“Without it, we wouldn’t be as successful as we are," she said.
But two years ago, her work flow hit a bump when her car was broken into in October 2016. More than $3,000 worth of camera equipment was stolen.
“The lens alone was $2,000. I just recently purchased the camera, the lens and the flash," he said.
She quickly filed a police report and turned over the serial numbers she had for each piece of camera equipment.
“Told me really, there was nothing they could do," she said.
But flash forward to last week, when Benson said she got a call from a PBSO detective.
She learned the staff at Queen of Pawns in Riviera Beach received items that immediately turned up red flags in their database. Turns out — those items belonged to Benson. Queen of Pawns said the serial numbers of everything they get through their doors is vetted first PBSO and their database of stolen items.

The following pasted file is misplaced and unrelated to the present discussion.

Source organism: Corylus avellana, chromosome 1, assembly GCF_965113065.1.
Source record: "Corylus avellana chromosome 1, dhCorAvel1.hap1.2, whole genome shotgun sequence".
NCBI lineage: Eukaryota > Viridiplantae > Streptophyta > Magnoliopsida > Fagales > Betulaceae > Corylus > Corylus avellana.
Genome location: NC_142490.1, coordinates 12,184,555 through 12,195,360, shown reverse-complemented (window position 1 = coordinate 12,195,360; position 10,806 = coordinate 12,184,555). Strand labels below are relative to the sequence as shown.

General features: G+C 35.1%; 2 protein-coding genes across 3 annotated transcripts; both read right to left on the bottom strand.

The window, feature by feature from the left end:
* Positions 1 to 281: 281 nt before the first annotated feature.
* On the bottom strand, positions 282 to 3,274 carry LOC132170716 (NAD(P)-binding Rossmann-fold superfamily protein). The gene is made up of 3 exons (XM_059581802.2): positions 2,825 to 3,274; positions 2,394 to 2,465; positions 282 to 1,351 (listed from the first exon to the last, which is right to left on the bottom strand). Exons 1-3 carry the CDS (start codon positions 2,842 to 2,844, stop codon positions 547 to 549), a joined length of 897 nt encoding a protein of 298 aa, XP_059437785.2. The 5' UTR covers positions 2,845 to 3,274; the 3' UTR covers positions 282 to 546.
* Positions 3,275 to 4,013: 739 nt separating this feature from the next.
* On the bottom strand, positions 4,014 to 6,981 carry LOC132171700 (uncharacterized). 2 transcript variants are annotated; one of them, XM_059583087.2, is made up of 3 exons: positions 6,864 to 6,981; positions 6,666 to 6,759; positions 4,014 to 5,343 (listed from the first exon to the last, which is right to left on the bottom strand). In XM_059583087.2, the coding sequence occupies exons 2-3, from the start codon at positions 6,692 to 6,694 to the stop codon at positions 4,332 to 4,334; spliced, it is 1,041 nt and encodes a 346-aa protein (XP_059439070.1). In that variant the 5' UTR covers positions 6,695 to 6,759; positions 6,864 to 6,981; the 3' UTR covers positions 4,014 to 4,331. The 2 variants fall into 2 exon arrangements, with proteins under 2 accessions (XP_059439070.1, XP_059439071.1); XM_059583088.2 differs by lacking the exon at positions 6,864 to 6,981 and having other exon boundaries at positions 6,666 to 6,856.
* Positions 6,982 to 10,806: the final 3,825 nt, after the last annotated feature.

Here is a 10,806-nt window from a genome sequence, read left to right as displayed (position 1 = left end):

“You know, I never thought it was gonna come back to me," she said.
And because she saved everything, even two years later, she was able to reclaim her items at the pawn shop with no issues.
“They matched up the serial numbers and that’s all it took," said Benson.
She plans to add it to the new camera equipment she had to buy.
"It was in perfect working condition," she said. “I think it was literally sitting on a shelf somewhere collecting dust.”
Benson hopes others can learn from her experience.
“Whether it’s a TV or a camera or any type of lawn equipment just keep the serial numbers, keep the boxes if you can store them," she said. “In case this ever happens, you’re prepared.”